In the past year or so, we’ve reviewed a number of performance-focused instruments, ranging from stage pianos, such as the Roland RD-2000, to some entry-level workstations, like the Yamaha MX88 and the Korg Kross 2.
For most people, these instruments are good enough. A large bank of sounds and some customizability is more than the general musician will ever need.
However, we haven’t touched on heavyweight workstations. These instruments take things another step further and allow users to do just about everything.
If you want in-depth sound editing and full-on song arrangement capabilities, you need a workstation keyboard.
One of our recent reviews covered the Korg Kross 2, which was a synthesizer-focused entry-level workstation. We loved it, but it focused much more on the performance aspect, leaving the arrangement capabilities on the side.
This time, we’re reviewing the 2019 Krome EX, a much-needed update to the 2012 Korg Krome, which was starting to show its age, especially when compared to the similarly priced alternatives such as Roland’s FA-06 and the Yamaha MODX.
As usual, we’ll focus on reviewing the instrument by its own merits. However, we’ll inevitably be comparing it to other products along the way, just to see if its 9-year-old design decisions stand the test of time.
With that out of the way, let’s begin.
Korg Krome EX Specs
- 61 (semi-weighted) keys – KROME EX-61 | 73 (semi-weighted) keys – KROME EX-73 | 88 (NH hammer action) keys – KROME EX-88
- Polyphony: 120 Voices (single mode), 60 Voices (double mode)
- Preset PCM Memory: 4 GB
- 1536 Internal Programs (Tones)
- Oscillators: OSC1, OSC1+2 (double)
- Effects: 193 types, 32 preset per effect
- Sequencer: 16-track MIDI, 128 songs, 16 user template songs
- 5 preset arpeggio pattern, 1088 user arpeggio patterns (960 preload)
- Modes: Layer, Split (up to 16 timbres, velocity zones and crossfade supported)
- Connections: Line outputs 1/4″ (L/Mono, R), Headphone jack (1 x 1/8″), USB type B (MIDI + Audio), MIDI In/Out ports, SD card slot, 3 Pedal jacks (damper, assignable switch, pedal)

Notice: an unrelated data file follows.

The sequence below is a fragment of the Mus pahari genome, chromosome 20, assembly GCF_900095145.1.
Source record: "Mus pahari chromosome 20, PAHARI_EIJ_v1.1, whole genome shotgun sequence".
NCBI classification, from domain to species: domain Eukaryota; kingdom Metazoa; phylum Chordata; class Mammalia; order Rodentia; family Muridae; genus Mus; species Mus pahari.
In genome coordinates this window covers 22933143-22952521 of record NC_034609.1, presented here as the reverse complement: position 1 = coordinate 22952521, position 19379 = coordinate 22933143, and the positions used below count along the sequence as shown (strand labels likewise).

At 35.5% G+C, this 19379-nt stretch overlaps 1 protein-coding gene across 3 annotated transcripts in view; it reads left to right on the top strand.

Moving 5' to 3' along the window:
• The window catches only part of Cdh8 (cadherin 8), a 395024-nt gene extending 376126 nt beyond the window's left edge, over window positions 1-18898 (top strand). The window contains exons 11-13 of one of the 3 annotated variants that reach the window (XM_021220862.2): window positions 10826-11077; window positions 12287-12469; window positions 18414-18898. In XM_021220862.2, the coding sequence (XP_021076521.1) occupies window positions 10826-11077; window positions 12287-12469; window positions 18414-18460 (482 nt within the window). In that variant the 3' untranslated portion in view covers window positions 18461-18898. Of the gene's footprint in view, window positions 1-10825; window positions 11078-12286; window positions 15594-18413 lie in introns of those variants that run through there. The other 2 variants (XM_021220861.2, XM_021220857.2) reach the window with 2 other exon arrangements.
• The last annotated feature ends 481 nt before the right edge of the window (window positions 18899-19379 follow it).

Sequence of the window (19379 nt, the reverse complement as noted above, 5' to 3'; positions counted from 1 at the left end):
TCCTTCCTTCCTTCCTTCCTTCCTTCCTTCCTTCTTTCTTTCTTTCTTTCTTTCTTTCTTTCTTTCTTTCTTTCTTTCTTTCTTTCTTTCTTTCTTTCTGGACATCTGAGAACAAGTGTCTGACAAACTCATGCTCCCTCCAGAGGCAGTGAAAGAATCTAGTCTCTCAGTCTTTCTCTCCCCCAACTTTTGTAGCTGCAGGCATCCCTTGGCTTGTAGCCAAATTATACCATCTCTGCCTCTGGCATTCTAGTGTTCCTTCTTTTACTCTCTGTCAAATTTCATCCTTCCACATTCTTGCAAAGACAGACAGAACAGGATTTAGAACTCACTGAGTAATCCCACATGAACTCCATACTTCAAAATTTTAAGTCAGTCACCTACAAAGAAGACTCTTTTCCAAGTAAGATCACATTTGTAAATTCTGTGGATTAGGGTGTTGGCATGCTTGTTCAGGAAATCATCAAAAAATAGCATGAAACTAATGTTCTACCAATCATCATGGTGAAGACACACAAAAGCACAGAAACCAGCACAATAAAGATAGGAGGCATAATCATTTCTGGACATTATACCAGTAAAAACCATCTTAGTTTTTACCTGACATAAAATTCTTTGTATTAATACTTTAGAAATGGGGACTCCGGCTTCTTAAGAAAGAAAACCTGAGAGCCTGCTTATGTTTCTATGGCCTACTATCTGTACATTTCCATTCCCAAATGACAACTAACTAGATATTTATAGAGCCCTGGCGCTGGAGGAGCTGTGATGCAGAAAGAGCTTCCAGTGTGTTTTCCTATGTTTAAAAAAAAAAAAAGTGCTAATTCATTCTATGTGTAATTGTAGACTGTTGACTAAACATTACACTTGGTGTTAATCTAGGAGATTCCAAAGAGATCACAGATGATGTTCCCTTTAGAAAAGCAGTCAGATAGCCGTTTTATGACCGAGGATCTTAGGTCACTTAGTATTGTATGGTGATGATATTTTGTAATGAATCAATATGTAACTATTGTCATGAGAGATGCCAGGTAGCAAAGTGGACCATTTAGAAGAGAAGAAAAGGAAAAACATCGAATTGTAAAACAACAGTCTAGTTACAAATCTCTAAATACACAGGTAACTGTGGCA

- W x D x H: 40.4” x 12.3” x 3.7” (102.7 x 31.3 x 9.3 cm) – KROME EX-61 | 46.9” x 12.3” x 3.7” (119.1 x 31.3 x 9.3 cm) – KROME EX-73 | 57” x 15.1” x 5.2” (144.8 x 38.3 x 13.1 cm) – KROME EX-88
- 15.9 lbs (7.2 kg) – KROME EX-61 | 18.1 lbs (8.2 kg) – KROME EX-73 | 32.4 lbs (14.7 kg) – KROME EX-88
- Release Date: January 2019
- Full specs can be found on Korg’s official site here
Check the availability and current price of the Korg Krome EX in your region:
There are 3 main variants of the Korg Krome EX. There’s the 61-key, 73-key and 88-key variants. Our review was primarily conducted on the 61-key Krome EX, but most of the comments apply to all versions, as the internal components are identical.
The only major difference of note is the key count and key action. We’ll cover these in detail under the Keyboard section.
The design of the Krome EX hasn’t changed much since the original. The body is primarily plastic, but it is still well-built and should last you for a good while. The good number of mint-condition Kromes on sale proves this point nicely.
There’s also a limited Copper edition of the Krome EX, which is worth considering if you’re looking for a more vibrant look.
The overall design of the Krome EX follows the classic workstation paradigm. You get a large touchscreen flanked by buttons and knobs on both sides.
Let’s talk about the touchscreen first. This is where the Krome’s age rears its ugly head. This is a resistive touchscreen, which predates the capacitive touchscreen technology you see on our smartphones.
This means the screen relies on sensing pressure, rather than detecting a conductive material, like your fingertips. Resistive screens are generally a bit less precise and take a bit of getting used to, especially since practically everyone daily drives capacitive smartphones.
Despite the inherent problems with resistive screens, Korg manages to sidestep most of them with good quality components. While most resistive touchscreens feel inaccurate and unresponsive, the Korg EX’s touchscreen feels great.